Question: I am a 32-year-old woman who has been dating a wonderful man for a little over a year. We are now making lifelong plans together, starting with the process of looking for a new home to move into together.
My boyfriend has joint custody over his 5-year-old son, who until now, for logistical reasons, has lived solely with his mom. We are looking at homes with the idea that his son would start living with us half of the time. His son and I have a very good and ever-growing relationship; the three of us have been car camping together multiple times, and I see him at least once a week (usually more). He's a sweetheart, and I welcome the idea of having him living with us, getting to know him better, and helping my boyfriend raise him.
What are the sorts of things I should be prepared for, and my boyfriend and I should discuss, before we move in together with his son? Any big issues that couples need to address when moving in together when one partner has a child? Neither of us has lived with a partner before, and neither has lived with kids. I want to make sure we're preparing as best we can for this major change all three of us will be making.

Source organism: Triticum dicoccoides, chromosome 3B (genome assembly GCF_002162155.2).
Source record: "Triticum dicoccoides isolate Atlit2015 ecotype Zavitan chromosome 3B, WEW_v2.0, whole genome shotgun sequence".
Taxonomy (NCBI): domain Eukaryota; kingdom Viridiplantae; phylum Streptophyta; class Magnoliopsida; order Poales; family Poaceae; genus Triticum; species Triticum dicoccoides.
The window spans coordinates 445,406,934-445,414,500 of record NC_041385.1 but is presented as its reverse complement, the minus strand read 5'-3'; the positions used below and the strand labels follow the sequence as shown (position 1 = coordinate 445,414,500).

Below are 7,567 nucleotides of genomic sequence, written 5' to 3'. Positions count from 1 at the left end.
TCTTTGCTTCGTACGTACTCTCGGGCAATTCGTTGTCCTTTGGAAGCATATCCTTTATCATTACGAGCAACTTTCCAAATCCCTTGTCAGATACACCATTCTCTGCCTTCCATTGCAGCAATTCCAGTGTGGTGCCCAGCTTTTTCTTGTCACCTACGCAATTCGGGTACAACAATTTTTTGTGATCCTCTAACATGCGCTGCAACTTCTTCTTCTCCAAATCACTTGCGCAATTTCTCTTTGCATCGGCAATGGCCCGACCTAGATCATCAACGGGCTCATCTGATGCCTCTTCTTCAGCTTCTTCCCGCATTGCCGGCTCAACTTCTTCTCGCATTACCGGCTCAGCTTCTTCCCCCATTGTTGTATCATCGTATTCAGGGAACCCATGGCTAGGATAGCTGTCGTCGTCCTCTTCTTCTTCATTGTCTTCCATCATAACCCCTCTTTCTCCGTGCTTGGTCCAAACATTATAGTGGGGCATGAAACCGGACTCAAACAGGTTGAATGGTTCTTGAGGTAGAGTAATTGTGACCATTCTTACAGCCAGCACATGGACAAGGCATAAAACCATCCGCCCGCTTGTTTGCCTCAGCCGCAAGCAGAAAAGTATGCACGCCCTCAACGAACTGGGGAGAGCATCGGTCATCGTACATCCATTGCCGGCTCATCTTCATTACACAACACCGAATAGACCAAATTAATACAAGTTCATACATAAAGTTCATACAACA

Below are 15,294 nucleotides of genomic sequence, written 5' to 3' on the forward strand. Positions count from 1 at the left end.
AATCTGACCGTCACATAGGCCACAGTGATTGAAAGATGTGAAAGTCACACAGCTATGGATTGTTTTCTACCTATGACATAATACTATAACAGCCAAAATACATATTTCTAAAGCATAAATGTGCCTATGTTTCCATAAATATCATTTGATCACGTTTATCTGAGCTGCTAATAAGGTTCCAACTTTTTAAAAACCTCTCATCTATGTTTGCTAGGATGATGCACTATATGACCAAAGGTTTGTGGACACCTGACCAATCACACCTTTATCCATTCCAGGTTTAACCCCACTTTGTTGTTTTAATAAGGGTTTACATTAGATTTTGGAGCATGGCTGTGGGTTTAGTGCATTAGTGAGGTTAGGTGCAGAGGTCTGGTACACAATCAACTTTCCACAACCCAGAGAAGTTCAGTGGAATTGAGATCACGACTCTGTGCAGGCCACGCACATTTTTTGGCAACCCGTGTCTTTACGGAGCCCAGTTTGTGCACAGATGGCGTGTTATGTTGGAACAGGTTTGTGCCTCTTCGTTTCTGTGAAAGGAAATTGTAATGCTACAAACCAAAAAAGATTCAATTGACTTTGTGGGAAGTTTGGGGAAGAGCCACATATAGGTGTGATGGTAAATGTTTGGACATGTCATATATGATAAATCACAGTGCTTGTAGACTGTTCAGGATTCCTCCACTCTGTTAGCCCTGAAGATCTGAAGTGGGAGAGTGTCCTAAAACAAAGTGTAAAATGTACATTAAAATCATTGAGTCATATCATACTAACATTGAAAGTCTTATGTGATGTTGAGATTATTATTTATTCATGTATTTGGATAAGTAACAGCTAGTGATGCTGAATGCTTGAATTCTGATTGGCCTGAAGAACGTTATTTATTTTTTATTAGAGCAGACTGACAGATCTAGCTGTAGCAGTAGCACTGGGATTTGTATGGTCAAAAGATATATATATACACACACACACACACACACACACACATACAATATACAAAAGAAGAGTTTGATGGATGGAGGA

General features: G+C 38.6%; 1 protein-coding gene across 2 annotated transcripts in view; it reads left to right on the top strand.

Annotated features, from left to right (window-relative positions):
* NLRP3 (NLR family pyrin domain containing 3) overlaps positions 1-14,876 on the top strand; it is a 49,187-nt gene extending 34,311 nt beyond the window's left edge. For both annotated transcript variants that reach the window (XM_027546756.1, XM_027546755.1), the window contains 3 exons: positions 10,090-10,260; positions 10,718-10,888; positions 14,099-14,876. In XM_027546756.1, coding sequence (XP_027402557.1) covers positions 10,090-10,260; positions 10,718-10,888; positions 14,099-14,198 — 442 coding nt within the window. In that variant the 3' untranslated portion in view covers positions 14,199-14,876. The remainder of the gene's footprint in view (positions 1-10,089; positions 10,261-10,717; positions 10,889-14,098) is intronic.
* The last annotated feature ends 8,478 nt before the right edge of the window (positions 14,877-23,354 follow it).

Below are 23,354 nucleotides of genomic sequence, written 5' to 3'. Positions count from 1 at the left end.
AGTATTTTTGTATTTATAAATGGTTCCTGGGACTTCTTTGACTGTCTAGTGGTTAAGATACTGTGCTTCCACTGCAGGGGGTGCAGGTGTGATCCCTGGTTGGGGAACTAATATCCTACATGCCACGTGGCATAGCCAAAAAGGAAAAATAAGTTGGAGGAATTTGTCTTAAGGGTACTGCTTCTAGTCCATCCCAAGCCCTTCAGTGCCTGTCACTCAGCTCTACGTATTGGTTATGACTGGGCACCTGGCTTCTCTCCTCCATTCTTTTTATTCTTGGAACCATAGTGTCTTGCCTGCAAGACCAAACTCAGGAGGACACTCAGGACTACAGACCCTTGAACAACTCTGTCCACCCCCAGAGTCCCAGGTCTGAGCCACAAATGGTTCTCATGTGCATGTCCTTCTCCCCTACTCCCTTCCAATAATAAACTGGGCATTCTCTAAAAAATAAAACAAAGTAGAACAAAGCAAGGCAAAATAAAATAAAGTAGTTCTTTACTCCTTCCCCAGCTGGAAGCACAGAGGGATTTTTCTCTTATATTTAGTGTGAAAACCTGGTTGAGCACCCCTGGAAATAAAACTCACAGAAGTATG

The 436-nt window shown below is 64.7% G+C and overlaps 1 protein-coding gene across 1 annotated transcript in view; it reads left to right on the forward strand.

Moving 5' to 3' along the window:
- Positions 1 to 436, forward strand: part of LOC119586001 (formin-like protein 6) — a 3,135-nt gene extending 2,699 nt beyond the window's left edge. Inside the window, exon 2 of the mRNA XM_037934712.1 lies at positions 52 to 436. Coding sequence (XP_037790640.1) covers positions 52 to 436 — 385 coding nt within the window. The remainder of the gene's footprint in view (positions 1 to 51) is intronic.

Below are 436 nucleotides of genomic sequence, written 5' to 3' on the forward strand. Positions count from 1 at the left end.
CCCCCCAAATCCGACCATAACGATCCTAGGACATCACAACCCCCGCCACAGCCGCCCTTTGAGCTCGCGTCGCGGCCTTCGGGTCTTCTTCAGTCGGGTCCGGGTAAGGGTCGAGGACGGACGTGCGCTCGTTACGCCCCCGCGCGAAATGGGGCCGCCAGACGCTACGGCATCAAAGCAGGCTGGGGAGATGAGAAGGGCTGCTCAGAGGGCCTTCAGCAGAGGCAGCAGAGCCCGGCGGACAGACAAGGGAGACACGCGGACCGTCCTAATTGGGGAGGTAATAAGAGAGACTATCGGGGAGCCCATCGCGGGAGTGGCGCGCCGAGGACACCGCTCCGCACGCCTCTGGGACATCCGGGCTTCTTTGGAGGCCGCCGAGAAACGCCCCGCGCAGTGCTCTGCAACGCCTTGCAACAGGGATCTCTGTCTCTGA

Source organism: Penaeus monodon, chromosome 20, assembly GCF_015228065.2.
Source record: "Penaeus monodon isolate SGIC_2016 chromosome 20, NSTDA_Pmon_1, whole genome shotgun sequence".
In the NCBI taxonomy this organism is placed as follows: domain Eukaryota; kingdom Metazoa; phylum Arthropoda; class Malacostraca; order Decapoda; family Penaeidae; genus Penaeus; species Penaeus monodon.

Answer: You can make sure you're permanent. Before the house, before the half-time custody, before the book on stepfamily dynamics, there is your relationship with the father of this boy. Calling him your "boyfriend" says you're either still just dating, or are in the gray area between "dating" and "lifelong," and that says forming this stepfamily is premature. Period.
Setting up this "and-son-makes-three" household before you and your boyfriend have made a life commitment is just fundamentally not in the best interests of the child. You may have no intention of becoming the first in a series of Dad's Live-In Girlfriends, and he may not remotely intend you to become that, but your best insurance against that outcome is patience. Don't gather under one roof and then commit. Commitment, then roof. Please.
Enroll in a reputable parenting program together, both to prompt important conversations and to establish a resource for when you're caught unprepared by a challenge, phase, diagnosis, or anything else from the what-did-we-get-ourselves-into menu (which is hardly just for stepfamilies). The pediatrician is a good place to ask for a referral, since the office staff will be familiar with local offerings.
You sound caring and conscientious; please add "careful" to the list.
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